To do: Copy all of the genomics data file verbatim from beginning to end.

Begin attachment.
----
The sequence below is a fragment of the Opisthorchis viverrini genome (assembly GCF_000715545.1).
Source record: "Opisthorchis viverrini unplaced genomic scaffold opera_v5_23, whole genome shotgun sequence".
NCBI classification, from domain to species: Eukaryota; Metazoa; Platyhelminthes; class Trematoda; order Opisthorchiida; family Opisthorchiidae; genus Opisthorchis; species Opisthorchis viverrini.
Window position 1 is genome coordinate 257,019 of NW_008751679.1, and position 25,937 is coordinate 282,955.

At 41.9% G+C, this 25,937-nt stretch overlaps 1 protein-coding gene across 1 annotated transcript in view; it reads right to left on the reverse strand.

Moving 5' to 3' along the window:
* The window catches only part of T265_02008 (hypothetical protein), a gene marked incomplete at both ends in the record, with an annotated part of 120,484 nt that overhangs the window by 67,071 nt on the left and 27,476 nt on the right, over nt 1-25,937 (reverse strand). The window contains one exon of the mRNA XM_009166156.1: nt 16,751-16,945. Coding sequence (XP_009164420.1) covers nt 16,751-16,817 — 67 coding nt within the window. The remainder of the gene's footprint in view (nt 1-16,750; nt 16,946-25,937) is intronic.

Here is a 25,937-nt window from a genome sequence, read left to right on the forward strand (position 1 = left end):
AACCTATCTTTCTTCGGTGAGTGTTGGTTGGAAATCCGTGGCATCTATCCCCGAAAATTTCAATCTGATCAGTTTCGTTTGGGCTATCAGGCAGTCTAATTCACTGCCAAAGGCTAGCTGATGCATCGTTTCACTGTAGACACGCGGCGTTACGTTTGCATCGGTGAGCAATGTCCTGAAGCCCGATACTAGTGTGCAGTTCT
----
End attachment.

The sequence below is a fragment of the Opisthorchis viverrini genome (assembly GCF_000715545.1).
Source record: "Opisthorchis viverrini unplaced genomic scaffold opera_v5_23, whole genome shotgun sequence".
NCBI classification, from domain to species: Eukaryota; Metazoa; Platyhelminthes; class Trematoda; order Opisthorchiida; family Opisthorchiidae; genus Opisthorchis; species Opisthorchis viverrini.
Window position 1 is genome coordinate 257,019 of NW_008751679.1, and position 25,937 is coordinate 282,955.

At 41.9% G+C, this 25,937-nt stretch overlaps 1 protein-coding gene across 1 annotated transcript in view; it reads right to left on the reverse strand.

Moving 5' to 3' along the window:
* The window catches only part of T265_02008 (hypothetical protein), a gene marked incomplete at both ends in the record, with an annotated part of 120,484 nt that overhangs the window by 67,071 nt on the left and 27,476 nt on the right, over nt 1-25,937 (reverse strand). The window contains one exon of the mRNA XM_009166156.1: nt 16,751-16,945. Coding sequence (XP_009164420.1) covers nt 16,751-16,817 — 67 coding nt within the window. The remainder of the gene's footprint in view (nt 1-16,750; nt 16,946-25,937) is intronic.

Here is a 25,937-nt window from a genome sequence, read left to right on the forward strand (position 1 = left end):
AACCTATCTTTCTTCGGTGAGTGTTGGTTGGAAATCCGTGGCATCTATCCCCGAAAATTTCAATCTGATCAGTTTCGTTTGGGCTATCAGGCAGTCTAATTCACTGCCAAAGGCTAGCTGATGCATCGTTTCACTGTAGACACGCGGCGTTACGTTTGCATCGGTGAGCAATGTCCTGAAGCCCGATACTAGTGTGCAGTTCT